B.Sc. University of Mumbai, India
M.Eng. University of Alberta, Canada
Ph.D. University of Alberta, Canada
Senior Research Scientist, Vancouver Prostate Centre
Associate Professor, School of Biomedical Engineering, University of British Columbia
Principle Investigator, Life Sciences Institute, University of British Columbia
Associated Scientist, BC Cancer Research Institute
Dr. Govind Kaigala started his position as an Associate Professor at the School of Biomedical Engineering at UBC in 2022 and concurrently leads activities on an Advanced Tumor Profiling program at the Vancouver Prostate Center. He and the team, along with collaborators, strive to work on topics around microscale technologies, medical devices and algorithms and apply them to different facets of cancer biology and diagnostics.
Dr. Kaigala earned his PhD from the departments of Electrical and Computer Engineering and Oncology in 2009 from the University of Alberta where he developed microfluidic systems for genetic analysis. He completed an NSERC Postdoctoral Fellowship at Stanford University between the Microfluidics Laboratory in the Dept. of Mechanical Engineering and Dept. of Urology at the Stanford Medical School (VA Hospital). In 2010 he joined the Research laboratory of IBM in Zurich and worked until 2022 where he was a Senior Scientist and a Principal Investigator leading a team of researchers in the area of Precision Diagnostics. He participated regularly in student training and was a recognized PhD advisor at ETH-Z, EPFL and Technion University.
Dr. Kaigala has authored and co-authored 70 papers in refereed journals and co-authored a book on open-space microfluidics. He has been the co-author on over 45 families of patents and his work has influenced the design of biotech products in the industry in the field of hematology and protein analysis. In recognition of his development of intellectual property, Dr. Kaigala was named “master inventor” by IBM in 2019. His research is in the areas of microscale fluid control, microscale molecular assays and technologies for personalized medicine and is passionate about translational clinical/medical research. With his team, he strives to bring quantitation in biology and medicine by leveraging bioinstrumentation and micro-and nanosystems. Science originating from the Kaigala group has been recognized through the European Research Council grants, several IBM awards (10 in total) and the Horizon Alumni Award from the University of Alberta in 2014. He was named Fellow of the Royal Society of Chemistry in 2020.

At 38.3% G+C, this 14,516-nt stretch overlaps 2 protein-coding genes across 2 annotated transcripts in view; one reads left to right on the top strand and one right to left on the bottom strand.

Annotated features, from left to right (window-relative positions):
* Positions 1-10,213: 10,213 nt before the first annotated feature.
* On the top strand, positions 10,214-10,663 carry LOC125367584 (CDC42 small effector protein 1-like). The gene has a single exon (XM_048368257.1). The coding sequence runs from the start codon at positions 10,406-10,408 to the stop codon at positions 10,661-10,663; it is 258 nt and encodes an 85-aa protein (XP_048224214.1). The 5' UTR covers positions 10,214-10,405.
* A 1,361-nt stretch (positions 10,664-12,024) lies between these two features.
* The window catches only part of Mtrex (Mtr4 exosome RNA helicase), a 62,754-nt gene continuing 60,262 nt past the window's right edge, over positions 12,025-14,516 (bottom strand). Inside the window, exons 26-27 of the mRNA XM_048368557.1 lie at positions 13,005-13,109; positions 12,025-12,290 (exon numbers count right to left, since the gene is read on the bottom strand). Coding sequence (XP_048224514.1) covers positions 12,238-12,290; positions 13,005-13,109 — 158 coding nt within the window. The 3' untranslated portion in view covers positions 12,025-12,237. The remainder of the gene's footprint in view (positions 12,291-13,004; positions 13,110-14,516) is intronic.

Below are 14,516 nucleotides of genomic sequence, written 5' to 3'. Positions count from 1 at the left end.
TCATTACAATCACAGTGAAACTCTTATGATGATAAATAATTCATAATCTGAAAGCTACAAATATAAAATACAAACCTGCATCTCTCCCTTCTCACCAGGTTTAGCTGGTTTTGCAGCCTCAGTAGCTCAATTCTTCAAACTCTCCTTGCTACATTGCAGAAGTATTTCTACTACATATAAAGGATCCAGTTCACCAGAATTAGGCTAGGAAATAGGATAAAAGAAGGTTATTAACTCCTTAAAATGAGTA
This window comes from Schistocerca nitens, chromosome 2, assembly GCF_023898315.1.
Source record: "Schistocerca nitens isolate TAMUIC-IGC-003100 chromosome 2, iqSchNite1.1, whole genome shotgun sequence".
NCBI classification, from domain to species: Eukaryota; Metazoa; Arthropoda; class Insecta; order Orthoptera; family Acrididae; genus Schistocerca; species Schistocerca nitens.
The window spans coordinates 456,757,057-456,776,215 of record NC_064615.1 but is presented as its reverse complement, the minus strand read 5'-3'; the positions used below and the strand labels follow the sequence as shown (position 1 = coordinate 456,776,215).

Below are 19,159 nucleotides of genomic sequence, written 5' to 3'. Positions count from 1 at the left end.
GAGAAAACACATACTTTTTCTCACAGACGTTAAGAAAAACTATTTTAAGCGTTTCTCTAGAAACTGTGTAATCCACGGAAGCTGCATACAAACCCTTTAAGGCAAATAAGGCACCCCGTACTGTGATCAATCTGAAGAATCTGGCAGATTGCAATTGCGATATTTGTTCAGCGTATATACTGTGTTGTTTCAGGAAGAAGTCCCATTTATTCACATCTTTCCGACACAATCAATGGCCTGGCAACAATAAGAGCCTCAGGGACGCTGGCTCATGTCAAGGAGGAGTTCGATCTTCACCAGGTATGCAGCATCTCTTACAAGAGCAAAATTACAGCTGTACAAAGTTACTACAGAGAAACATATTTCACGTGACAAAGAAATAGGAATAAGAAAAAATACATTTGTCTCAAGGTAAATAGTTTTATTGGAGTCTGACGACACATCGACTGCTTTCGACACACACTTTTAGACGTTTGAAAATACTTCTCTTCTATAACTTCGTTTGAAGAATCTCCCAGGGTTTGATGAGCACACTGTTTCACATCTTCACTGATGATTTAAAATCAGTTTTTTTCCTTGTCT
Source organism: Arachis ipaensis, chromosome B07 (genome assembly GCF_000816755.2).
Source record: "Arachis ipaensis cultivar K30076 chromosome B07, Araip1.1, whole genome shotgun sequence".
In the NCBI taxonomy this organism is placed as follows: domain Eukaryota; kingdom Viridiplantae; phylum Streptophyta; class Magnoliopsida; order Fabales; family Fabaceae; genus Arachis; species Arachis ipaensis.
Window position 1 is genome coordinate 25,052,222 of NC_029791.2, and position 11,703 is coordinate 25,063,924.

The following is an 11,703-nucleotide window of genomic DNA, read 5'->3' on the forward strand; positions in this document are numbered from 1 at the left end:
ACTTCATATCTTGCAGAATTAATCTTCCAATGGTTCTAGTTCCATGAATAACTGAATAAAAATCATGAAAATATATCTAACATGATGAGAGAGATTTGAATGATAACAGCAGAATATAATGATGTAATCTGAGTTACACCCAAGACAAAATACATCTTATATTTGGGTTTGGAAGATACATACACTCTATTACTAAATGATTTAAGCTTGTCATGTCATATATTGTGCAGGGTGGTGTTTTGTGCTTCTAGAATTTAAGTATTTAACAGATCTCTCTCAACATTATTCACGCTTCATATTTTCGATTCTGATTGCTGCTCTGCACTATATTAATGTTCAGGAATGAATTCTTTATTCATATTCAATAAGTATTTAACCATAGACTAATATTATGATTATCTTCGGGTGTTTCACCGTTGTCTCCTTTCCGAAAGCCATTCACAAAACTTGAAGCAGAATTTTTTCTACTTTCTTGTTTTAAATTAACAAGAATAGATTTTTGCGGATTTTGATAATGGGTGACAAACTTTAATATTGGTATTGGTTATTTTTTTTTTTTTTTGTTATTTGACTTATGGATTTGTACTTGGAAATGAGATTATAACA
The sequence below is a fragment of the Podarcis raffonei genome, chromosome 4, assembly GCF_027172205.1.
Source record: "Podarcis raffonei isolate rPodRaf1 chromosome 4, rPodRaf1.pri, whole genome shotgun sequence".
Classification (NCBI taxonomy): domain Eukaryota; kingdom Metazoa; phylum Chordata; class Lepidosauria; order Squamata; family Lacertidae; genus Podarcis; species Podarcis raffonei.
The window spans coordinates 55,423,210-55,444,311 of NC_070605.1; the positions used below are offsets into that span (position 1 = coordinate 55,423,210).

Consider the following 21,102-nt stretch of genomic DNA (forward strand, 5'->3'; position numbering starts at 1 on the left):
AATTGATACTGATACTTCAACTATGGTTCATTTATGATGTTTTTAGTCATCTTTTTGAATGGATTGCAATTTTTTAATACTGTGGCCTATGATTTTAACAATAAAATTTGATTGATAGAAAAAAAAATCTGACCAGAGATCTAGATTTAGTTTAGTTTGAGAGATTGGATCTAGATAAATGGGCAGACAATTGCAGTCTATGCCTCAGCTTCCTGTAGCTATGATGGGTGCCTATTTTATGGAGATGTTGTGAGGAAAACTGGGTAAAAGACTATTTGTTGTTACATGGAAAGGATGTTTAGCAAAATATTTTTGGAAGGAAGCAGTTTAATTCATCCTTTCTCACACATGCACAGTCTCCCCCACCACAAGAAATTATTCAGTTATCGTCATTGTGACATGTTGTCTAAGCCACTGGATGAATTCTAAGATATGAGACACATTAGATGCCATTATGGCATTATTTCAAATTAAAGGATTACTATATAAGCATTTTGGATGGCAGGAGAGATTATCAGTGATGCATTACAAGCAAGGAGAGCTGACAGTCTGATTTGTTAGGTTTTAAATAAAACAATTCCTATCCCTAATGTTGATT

Laboratory name: Quantitative technologies for biology and medicine
The focus of Kaigala’s team is understanding and characterizing spatio-temporal biological processes, which requires interrogation of biological samples across different scales and innovations in technological devices and platforms, highly sensitive bioassays, and multimodal data integration within cell biology and pathology workflows. The team will develop microscale devices and technologies for spatio-temporal analysis that can help interrogate several life-processes at different scales. Such technologies are strongly applicable in cancer research and for advancing the broader vision of personalized molecular medicine. Along with innovations in microtechnology, we will develop precision bioanalytics to help create robust solutions for studying and engineering cellular interactions and enabling next-generation quantitative molecular pathology. In addition to assisting in discovery-based research, these new methods may assist in improved patient stratification and diagnostics, and the multi-modal acquisition and data handling may also aid in better therapeutic decisions.
Selected ongoing projects:
- Low-analyte detection systems. In performing spatio-temporal interrogation of biological samples, two main challenges arise, analytes are often retrieved from a few cells at low concentrations and low volumes using traditional recovery methods, and the transient changes in biomolecular content of cells are difficult to track and quantify due to slow and inefficient sampling. Capabilities to engineer devices, methods and systems will be developed as part of this project.
- Microscale fluid control platforms. Microscale flow control techniques are at the core of implementing spatial bioassays.
- Cellular interface engineering. We are developing new ways to create unique biological interfaces to study heterogeneity in 2D and 3D.
- Multiomic data acquisition and integration. New approaches to process FFPE and frozen tissues to perform a range of biochemical and biophysical interrogation of tissues.
Updated July 13, 2022